According to the College of Chest Physicians (ACCP) over-the-counter remedies have no clinical value:

There is no clinical evidence that over-the-counter cough expectorants or suppressants actually relieve cough, said guidelines chair Richard S. Irwin, M.D., of the Universityof Massachusetts Medical School in Worchester, Mass. … Instead, adults with acute cough or upper airway cough syndrome (also known as postnasal drip syndrome) should be treated with a decongestant and/or a first-generation antihistamine such as Benadryl (diphenhydramine). … The guidelines also strongly recommend that adults up to 65 years old receive the new adult pertussis vaccine; about 28% of pertussis cases annually in the U.S. occur in adults, according to the ACCP. … “Cough is very common in children. However, cough and cold medicines are not useful in children and can actually be harmful,” Dr. Irwin said “In most cases, a cough that is unrelated to chronic lung conditions, environmental influences, or other specific factors, will resolve on its own.”

Some old-fashioned remedies like terpin hydrate are hard to find without prescription. HealthCentral.com who discusses this and also mentions applying VapoRub to the feet and chest to relieve a common cough:
Terpin hydrate was a popular cough medicine from the late 1800s until the mid 1990s. Then the FDA banned it on the grounds that it had not been proven effective. As an expectorant, terpin hydrate was supposed to loosen mucus and relieve coughs. It was derived from natural sources such as oil of turpentine or compounds found in oregano, thyme and eucalyptus. Terpin hydrate is not available in the U.S. Instead, you may want to try a different old-fashioned remedy. Vicks VapoRub contains similar ingredients: oil of turpentine, thymol and eucalyptol. Don’t take it internally. Instead, Rub it on the chest or the soles of the feet to ease a cough. Another approach is thyme tea. Use a half a teaspoon of dried thyme leaves from the kitchen spice shelf per cup of tea. Lemon and honey improve the taste.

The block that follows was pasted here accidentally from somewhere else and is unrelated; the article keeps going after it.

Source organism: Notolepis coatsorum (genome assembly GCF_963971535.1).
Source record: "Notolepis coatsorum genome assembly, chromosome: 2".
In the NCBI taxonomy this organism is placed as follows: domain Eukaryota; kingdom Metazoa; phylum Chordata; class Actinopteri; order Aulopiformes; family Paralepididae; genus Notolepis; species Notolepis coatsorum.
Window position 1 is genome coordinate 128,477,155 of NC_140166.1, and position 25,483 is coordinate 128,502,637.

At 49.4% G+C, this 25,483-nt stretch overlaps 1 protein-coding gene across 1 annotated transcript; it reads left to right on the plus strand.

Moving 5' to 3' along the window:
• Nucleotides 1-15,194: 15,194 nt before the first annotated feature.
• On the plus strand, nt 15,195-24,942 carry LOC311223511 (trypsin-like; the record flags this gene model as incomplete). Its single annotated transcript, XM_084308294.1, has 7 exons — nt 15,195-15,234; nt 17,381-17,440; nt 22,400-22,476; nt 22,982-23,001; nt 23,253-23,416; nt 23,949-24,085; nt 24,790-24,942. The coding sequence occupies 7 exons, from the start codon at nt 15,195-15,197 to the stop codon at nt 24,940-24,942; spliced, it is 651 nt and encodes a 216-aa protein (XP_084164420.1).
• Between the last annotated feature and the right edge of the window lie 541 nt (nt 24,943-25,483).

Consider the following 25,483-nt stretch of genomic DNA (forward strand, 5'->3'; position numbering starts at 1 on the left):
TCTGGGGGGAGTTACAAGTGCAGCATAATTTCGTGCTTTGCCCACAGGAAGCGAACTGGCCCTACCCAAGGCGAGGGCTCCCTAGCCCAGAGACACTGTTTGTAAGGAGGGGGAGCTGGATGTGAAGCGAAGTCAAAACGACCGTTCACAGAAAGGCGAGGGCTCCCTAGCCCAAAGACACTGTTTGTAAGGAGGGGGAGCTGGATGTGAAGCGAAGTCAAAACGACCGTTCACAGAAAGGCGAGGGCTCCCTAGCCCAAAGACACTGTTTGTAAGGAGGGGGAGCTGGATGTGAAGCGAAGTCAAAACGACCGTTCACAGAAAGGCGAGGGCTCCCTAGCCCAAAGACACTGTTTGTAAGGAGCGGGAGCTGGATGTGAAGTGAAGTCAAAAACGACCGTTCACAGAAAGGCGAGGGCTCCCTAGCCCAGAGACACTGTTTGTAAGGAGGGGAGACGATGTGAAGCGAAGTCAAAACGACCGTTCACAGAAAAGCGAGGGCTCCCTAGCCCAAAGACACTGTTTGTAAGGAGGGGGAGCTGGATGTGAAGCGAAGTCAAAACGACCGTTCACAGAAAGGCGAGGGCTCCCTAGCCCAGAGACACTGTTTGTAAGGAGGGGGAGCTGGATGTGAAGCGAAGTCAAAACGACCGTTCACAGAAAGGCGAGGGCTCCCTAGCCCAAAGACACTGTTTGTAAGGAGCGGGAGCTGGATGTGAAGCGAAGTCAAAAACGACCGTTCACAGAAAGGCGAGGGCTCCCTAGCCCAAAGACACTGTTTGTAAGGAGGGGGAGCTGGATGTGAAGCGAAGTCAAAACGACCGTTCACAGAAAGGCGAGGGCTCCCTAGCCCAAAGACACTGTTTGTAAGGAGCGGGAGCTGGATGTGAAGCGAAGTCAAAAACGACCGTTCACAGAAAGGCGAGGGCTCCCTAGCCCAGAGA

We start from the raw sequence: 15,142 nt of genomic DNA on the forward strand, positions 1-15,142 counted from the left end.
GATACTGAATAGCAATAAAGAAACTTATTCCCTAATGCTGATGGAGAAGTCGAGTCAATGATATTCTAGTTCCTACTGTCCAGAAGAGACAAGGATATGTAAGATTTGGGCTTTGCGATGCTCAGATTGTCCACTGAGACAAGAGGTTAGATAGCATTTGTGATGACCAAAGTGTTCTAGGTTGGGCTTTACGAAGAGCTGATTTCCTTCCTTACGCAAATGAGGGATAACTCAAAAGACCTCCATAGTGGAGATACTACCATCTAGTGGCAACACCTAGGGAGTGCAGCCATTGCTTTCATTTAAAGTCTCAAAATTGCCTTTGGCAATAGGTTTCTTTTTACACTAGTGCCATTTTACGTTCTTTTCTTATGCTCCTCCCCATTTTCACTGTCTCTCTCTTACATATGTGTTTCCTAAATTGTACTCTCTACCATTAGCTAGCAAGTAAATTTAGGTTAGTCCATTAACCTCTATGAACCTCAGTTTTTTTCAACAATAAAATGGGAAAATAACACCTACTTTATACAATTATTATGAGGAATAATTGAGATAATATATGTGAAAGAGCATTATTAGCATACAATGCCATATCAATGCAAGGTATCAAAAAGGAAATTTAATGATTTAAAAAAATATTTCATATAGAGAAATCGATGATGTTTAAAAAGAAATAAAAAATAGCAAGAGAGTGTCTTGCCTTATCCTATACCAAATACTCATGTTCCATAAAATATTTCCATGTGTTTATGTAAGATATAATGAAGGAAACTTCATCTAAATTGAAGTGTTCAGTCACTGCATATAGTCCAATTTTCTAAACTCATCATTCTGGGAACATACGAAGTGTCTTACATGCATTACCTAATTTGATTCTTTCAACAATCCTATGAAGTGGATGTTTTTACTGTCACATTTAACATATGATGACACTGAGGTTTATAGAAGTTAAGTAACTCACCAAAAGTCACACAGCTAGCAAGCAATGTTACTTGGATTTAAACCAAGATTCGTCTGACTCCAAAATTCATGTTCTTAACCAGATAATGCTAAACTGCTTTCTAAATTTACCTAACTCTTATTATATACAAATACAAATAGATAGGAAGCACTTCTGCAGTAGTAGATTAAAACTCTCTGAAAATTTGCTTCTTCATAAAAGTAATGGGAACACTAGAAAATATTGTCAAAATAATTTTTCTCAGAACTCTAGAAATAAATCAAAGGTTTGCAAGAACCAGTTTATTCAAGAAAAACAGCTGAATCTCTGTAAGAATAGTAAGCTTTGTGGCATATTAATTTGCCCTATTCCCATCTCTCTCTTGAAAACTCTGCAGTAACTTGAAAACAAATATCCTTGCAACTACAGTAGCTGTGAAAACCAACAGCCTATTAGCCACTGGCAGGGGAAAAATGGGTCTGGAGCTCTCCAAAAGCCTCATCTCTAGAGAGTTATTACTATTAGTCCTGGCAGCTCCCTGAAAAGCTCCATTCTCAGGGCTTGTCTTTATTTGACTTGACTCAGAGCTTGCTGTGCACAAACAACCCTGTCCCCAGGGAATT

Coughing is a natural thing for one’s body to do. The reason being is that coughing brings up mucus from the lungs, which prevents it building up and causing pneumonia and/or pleurisy. Yet, part of the “cure” of a cold is that one gets plenty of rest and drinking plenty of liquids, preferably warm drinks. Rest is hard to get when you are kept up all night with a persistent cough. Post nasal drip from allergies will cause one to cough as well, and thus the combined reason of eliminating the nasal drip, which in turn reduces and/or stops the coughing. All remedies, either over-the-counter or natural do not cure the cold, but helps one deal with it by alleviating the symptoms that makes us so miserable. Clinical studies has revealed that those who take a daily does of extra vitamin C and eat plenty of fruits, vegetables and spicy foods have frequently less colds and when they catch a cold virus – it doesn’t last very long. A long time ago I worked at a factory that had several Mexican workers there (who brought me home made tortilla “sandwiches” that their wives made in return for providing English learning tapes and a bit of tutoring). I noticed that they rarely caught colds, even in the cold months in Illinois. I believe it is because their diet consists of vegetables and fruit, as well as their love for spicy foods. This phenomenon is also noticed in other cultures who enjoy spicy foods, such as Latin Americans and the Mediterranean people.